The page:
In a rare public appearance, Republican U.S. Senate candidate Thom Tillis Tuesday dismissed critics who say he’s ducking debates and said he’s “chomping at the bit” to tout his legislative record.
The N.C. House speaker said he has been tied up raising money for a campaign that has national implications.
“This is a national race, people need to understand,” he said in an interview. “This is a statewide race in terms of the electorate. It’s a national race in terms of the interest in winning a majority in the U.S. Senate. The candidate who fails to recognize that … is a candidate who cannot win in November.”
Tillis is among a half dozen Republicans running for right to take on Democratic U.S. Sen. Kay Hagan. He spoke to reporters before making brief comments to about 60 supporters squeezed into his headquarters in Cornelius, his hometown.
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Reports filed last month show that Tillis has raised $1.8 million, three times as much as any other Republican candidate but far behind Hagan’s nearly $10 million.
Tillis – who travels to New York this week – said he’s focusing on fund-raising until the end of the month and then will go on a more public campaign trail.
“I can’t wait until I’m in more settings like this and less time on the fund-raising (circuit),” he told supporters. “That’s where I’m spending my time right now.”
While virtually every primary candidate has been raising money, Tillis said he’s keeping an eye on November.
“Any candidate that wants to be a serious candidate against Kay Hagan better be out there raising money,” he said. “We have a huge challenge to match the level of fund-raising the Democrats have already committed to the state.”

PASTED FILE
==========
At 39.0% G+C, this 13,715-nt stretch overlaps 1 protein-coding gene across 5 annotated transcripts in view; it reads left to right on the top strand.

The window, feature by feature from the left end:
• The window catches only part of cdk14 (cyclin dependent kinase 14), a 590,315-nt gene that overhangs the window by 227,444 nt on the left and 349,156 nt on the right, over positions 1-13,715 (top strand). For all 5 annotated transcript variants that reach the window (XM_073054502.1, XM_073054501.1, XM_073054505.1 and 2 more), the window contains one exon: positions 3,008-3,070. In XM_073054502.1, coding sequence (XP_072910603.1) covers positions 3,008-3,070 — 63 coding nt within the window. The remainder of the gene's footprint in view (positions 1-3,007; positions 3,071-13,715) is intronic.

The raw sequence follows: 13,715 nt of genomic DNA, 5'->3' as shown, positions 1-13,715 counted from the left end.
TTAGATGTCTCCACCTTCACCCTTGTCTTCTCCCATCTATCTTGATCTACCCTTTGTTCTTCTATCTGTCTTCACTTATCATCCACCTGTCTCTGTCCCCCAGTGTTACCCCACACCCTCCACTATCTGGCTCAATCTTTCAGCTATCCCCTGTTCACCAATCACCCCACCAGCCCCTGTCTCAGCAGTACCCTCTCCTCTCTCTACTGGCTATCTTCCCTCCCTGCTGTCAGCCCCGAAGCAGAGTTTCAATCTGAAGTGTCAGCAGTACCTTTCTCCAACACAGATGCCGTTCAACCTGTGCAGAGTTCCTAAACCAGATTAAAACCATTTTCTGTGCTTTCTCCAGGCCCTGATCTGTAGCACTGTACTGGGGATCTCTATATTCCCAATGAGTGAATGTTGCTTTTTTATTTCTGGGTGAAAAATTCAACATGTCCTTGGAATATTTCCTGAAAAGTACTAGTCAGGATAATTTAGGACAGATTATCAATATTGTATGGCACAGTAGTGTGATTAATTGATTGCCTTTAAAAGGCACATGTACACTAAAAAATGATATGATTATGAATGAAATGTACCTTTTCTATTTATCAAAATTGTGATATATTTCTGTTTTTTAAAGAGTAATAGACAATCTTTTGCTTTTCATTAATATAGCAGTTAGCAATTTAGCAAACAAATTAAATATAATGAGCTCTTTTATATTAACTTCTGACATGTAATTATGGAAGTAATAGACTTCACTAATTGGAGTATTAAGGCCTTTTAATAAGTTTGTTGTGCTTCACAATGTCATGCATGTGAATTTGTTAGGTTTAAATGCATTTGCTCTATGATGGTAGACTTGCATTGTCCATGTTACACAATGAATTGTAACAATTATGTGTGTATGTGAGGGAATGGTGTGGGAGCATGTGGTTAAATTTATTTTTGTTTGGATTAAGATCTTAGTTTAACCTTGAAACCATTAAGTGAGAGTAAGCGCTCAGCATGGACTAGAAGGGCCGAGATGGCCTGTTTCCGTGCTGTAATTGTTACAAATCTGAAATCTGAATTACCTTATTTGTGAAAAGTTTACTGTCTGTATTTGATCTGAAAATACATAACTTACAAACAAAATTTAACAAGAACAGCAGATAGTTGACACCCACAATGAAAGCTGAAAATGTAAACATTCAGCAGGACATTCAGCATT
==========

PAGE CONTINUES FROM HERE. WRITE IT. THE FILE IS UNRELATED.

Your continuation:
The race already has seen some of the highest levels of outside spending in the country. Americans for Prosperity, a pro-Republican group, has led the way, spending more than $6.8 million on ads against Hagan.
Two Democratic groups, meanwhile, have attacked Tillis.
Some Republicans, especially those with the tea party, have criticized the speaker’s low visibility. He has skipped four candidate forums with his GOP rivals. Tillis bristled at the suggestion he’s ducking debates.
“If somebody thinks that I’m hesitant to talk about a three-year track record of the biggest tax decreases, the largest regulatory reform, medical malpractice reform, pro-life, pro-family, pro-second amendment bills, if somebody thinks I’m not chomping at the bit to go out and tell people what this legislature has done, they haven’t paid attention,” he said.
He told supporters that he can’t wait to talk about record of the first General Assembly in over a century controlled by Republicans under a Republican governor.
“The difference between me and my opponents is they get up and talk about what they may do,” he said. I get up and talk about what I’ve done. Am I ashamed of that? I’m chomping at the bit.”